Entrance of the Gladiators

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"Entrance of the Gladiators" op. 68 or "Entry of the Gladiators" (Czech: Vjezd gladiátorů) is a military march composed in 1897 by the Czech composer Julius Fučík. He originally titled it "Grande Marche Chromatique", reflecting the use of chromatic scales throughout the piece, but changed the title based on his personal interest in the Roman Empire.

Generally, the march is divided into three parts. The first part contains the melody that the trumpet keeps and the several supporting parts. The second third is the section where the low brass (mainly the tubas) take over with the chromatic scale like role. Finally there is a trio, or a softer melodic section, where there is a strong balance between woodwinds and low brass. The trio has a part similar to the second third with a chromatic scale-like sound. The piece is written in cut time and is originally written to be played at standard march tempo, but when played as a screamer it is usually played much faster.

History[edit]

Music composer Julius Fučík

Czech composer Julius Fučík wrote the march on October 17, 1899 in Sarajevo, where he had been stationed as military bandmaster of the Austro-Hungarian Army since 1897. Originally, he called the piece Grande Marche Chromatique. The march demonstrates the state of the art in playing technology and the construction of brass instruments, which allowed fast and even chromatic gears in all instruments and positions. Fučík was so impressed by the description of a gladiator appearance in a Roman amphitheater in Henryk Sienkiewicz's novel Quo Vadis (1895, German: 1896) that he soon changed the title of his work. The phrase "entry of the gladiators" is known in two descriptions of Pompeii in 1877 and is probably older.

On January 10, 1900 Kapellmeister Anton Fridrich (1849-1924, Khevenhüller-Marsch) created an arrangement for string orchestra for himself in Graz. In July 1900, the "Concert March for large orchestra", published by Hoffmann’s widow in Prague, is listed under the title Einzug der Gladiatoren by Hofmeister. Further edits followed. In 1903 one of the H.M. Coldstream Guard Band's pre-recorded clay roller advertised by Columbia Records titled Entry of the Gladiators. In the same year a piano score with the title Entry of the Gladiators / Thunder and Blazes ('Donner und Feuersbrünste') was released. The phrase Entrance of the Gladiators, which has existed since at least the 18th century, is also common in English.

Hermann Ludwig Blankenburg published his farewell to the gladiators at the latest in 1904. In 1928, both pieces were recorded by the "Great Odeon Orchestra" on a plate (No. 85204).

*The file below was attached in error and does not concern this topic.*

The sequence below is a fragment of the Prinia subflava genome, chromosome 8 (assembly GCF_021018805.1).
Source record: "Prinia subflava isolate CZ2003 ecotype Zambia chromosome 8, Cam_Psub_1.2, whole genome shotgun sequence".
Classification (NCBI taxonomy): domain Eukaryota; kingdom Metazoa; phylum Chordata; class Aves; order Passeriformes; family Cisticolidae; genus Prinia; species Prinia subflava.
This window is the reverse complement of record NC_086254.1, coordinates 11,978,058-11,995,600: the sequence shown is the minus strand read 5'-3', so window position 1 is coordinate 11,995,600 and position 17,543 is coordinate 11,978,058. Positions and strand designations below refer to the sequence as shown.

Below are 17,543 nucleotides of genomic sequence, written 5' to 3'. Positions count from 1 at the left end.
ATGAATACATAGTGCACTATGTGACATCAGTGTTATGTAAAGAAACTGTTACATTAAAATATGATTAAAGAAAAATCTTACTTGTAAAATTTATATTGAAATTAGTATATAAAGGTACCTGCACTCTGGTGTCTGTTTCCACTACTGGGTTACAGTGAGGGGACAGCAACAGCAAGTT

Versions[edit]

In 1901, the Canadian composer Louis-Philippe Laurendeau rewrote the piece, used a faster tempo and a different key and published it as Thunder and Blazes. Laurendeau often worked for Carl Fischer Music in New York. Americans are used to hearing the march at a much faster pace. The piece became known in the North American circus and imported back to Europe. Especially in a very fast version, it is the most famous circus music for clowns. It is also often found in the repertoire of mechanical music automatons.

In 1901, American publisher Carl Fischer published a version of this march, arranged for American wind bands by Canadian composer Louis-Philippe Laurendeau, under the title "Thunder and Blazes".[1] It was during this period that the piece gained lasting popularity as a screamer march[2] for circuses, often used to introduce clowns. Today it is known mainly by this association. Laurendeau's version was also transcribed for fairground organs.

The Julius Fučík's Entrance of the Gladiators is also quoted in the 1963 novelty song "Yakety Sax",[3] which have been parodied in many movies and TV shows, including V for Vendetta, Doctor Who, The Simpsons, Family Guy, and South Park. The march receives the occasional concert hall performance, such as at the 2007 Last Night of the Proms.[4]

See also[edit]

References[edit]

  1. ^ "Thunder and Blazes". BandMusic PDF Library. Retrieved 2015-11-18.
  2. ^ Latten, James E.; Chevallard, Carl (September 2004). "Review: Teaching Music Through Performing Marches". Music Educators Journal. 91 (1): 62–63. doi:10.2307/3400112. JSTOR 3400112.
  3. ^ "Boots Randolph's 'Yakety Sax' - Discover the Sample Source". WhoSampled. Retrieved 23 February 2020.
  4. ^ Edward Seckerson (2007-09-11). "Last Night of the Proms, Royal Albert Hall, London". The Independent. Retrieved 2008-09-21.

External links[edit]